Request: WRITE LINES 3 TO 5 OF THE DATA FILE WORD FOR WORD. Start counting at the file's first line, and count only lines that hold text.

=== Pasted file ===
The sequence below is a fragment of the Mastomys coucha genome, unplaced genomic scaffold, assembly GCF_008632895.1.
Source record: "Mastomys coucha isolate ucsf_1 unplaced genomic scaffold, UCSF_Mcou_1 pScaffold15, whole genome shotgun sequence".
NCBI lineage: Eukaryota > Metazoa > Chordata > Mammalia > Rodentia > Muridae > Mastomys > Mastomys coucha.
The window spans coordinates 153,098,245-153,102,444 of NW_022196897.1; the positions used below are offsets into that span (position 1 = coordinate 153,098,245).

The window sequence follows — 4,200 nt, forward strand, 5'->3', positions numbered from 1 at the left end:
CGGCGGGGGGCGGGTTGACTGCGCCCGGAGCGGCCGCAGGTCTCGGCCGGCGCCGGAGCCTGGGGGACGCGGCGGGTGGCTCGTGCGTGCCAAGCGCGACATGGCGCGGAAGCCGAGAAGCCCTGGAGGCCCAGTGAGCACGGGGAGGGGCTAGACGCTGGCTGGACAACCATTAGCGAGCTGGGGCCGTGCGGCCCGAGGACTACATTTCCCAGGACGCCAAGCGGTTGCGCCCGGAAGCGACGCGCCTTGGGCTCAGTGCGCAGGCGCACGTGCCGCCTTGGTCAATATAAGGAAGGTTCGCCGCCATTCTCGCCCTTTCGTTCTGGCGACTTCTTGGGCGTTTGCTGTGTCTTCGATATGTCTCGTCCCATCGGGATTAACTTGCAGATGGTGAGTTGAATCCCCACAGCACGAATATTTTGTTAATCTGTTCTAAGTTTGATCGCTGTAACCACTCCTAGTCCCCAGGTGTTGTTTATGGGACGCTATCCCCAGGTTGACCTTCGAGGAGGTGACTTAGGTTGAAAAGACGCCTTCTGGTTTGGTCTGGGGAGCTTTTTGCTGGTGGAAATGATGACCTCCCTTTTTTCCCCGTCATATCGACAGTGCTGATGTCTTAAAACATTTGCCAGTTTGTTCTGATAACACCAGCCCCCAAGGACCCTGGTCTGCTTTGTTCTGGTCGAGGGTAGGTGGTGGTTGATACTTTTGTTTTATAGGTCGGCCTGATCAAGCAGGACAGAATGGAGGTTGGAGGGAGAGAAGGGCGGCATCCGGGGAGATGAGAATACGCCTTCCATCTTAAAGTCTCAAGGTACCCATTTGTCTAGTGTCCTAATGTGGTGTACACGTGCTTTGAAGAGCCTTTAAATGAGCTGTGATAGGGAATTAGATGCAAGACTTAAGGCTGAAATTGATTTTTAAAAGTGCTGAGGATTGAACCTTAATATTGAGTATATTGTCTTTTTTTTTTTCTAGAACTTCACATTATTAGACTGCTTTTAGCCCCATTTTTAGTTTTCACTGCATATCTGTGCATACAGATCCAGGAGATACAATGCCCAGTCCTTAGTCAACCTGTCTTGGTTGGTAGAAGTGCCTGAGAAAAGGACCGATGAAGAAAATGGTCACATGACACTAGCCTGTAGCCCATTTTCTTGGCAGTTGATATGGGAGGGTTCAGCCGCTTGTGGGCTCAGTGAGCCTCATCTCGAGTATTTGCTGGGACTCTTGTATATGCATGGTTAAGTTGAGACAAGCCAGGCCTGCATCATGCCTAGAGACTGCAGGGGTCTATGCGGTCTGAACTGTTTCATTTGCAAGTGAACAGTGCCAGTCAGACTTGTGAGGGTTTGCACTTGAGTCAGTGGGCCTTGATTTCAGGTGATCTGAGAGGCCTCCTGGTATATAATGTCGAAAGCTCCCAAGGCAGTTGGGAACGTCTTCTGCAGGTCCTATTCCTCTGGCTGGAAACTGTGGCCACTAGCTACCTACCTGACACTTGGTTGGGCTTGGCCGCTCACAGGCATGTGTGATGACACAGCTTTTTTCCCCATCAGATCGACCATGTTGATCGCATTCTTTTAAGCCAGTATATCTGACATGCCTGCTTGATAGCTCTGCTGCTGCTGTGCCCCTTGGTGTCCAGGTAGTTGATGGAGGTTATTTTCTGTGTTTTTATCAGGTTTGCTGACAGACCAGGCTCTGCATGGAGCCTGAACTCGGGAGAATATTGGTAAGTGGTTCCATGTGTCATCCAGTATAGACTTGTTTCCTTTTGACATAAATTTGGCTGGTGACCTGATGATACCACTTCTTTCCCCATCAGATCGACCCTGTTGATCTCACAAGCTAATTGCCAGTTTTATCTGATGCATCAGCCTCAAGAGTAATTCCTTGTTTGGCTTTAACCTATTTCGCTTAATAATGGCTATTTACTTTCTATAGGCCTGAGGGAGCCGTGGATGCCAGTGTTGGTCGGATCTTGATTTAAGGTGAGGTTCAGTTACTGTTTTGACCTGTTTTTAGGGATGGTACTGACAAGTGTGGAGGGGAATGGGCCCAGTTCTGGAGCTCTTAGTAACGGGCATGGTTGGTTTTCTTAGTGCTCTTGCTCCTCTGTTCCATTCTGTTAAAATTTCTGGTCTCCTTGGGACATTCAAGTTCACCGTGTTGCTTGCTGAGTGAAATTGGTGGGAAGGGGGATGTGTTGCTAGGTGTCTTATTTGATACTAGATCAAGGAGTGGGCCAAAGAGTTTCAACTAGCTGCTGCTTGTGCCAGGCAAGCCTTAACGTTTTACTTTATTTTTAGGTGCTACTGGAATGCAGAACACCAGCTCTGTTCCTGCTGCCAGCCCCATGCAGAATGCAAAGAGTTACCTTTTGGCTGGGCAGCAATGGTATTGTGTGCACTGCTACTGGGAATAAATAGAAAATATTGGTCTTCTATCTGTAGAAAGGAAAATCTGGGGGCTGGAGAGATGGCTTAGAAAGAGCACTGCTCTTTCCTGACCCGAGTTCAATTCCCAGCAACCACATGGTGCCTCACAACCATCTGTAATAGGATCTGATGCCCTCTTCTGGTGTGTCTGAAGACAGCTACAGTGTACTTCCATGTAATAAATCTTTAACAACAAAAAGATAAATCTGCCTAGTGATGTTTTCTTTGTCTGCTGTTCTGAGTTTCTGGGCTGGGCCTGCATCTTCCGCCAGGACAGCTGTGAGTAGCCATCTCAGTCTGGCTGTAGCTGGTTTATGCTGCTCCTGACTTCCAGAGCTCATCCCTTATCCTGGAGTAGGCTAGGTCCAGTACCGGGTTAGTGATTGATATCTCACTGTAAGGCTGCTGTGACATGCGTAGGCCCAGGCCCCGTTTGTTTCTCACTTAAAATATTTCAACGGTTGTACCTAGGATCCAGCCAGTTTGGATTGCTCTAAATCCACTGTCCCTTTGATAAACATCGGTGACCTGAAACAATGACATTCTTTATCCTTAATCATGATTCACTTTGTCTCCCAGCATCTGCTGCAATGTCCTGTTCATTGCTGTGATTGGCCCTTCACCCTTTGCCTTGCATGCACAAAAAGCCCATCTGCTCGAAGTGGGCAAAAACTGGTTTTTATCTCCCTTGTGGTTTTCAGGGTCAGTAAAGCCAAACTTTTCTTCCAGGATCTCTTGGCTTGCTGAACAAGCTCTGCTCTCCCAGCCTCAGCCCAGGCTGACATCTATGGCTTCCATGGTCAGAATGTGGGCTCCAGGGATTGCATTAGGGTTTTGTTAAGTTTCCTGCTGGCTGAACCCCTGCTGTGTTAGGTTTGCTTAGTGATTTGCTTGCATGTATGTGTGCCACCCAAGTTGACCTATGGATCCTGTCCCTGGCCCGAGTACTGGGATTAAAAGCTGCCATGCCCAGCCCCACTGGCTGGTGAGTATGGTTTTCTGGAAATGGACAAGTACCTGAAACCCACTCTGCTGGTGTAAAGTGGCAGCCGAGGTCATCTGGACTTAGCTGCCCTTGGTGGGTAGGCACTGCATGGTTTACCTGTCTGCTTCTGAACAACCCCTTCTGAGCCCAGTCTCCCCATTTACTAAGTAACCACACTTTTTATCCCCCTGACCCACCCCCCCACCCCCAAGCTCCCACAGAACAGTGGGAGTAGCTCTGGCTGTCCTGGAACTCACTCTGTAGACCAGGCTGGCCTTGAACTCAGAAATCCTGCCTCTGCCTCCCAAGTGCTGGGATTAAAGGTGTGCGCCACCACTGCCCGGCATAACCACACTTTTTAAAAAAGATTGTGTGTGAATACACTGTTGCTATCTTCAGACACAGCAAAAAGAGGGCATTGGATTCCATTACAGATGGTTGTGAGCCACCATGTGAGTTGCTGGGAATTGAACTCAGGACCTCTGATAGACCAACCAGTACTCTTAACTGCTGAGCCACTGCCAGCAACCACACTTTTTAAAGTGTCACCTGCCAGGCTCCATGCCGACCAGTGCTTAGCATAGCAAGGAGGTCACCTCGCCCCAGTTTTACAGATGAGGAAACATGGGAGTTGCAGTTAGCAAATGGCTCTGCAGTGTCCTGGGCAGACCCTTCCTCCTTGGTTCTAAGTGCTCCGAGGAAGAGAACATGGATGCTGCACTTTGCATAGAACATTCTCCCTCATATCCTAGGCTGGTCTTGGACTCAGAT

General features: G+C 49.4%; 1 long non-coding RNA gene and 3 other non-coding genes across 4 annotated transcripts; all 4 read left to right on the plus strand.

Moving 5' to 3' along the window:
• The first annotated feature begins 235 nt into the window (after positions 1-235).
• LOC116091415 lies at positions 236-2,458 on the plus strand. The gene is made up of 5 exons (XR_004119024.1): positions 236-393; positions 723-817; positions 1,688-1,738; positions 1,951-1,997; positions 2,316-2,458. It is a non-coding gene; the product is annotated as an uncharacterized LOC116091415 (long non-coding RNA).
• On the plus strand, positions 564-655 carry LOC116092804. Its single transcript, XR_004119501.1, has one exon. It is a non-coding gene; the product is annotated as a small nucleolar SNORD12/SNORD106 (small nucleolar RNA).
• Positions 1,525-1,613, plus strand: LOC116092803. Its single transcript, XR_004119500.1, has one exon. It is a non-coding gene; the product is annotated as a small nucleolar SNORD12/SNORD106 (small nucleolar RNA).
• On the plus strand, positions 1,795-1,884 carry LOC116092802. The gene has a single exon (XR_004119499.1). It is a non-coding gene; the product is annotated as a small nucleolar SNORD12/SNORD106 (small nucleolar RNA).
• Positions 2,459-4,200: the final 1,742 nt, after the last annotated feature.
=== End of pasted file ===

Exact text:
NCBI lineage: Eukaryota > Metazoa > Chordata > Mammalia > Rodentia > Muridae > Mastomys > Mastomys coucha.
The window spans coordinates 153,098,245-153,102,444 of NW_022196897.1; the positions used below are offsets into that span (position 1 = coordinate 153,098,245).

The window sequence follows — 4,200 nt, forward strand, 5'->3', positions numbered from 1 at the left end: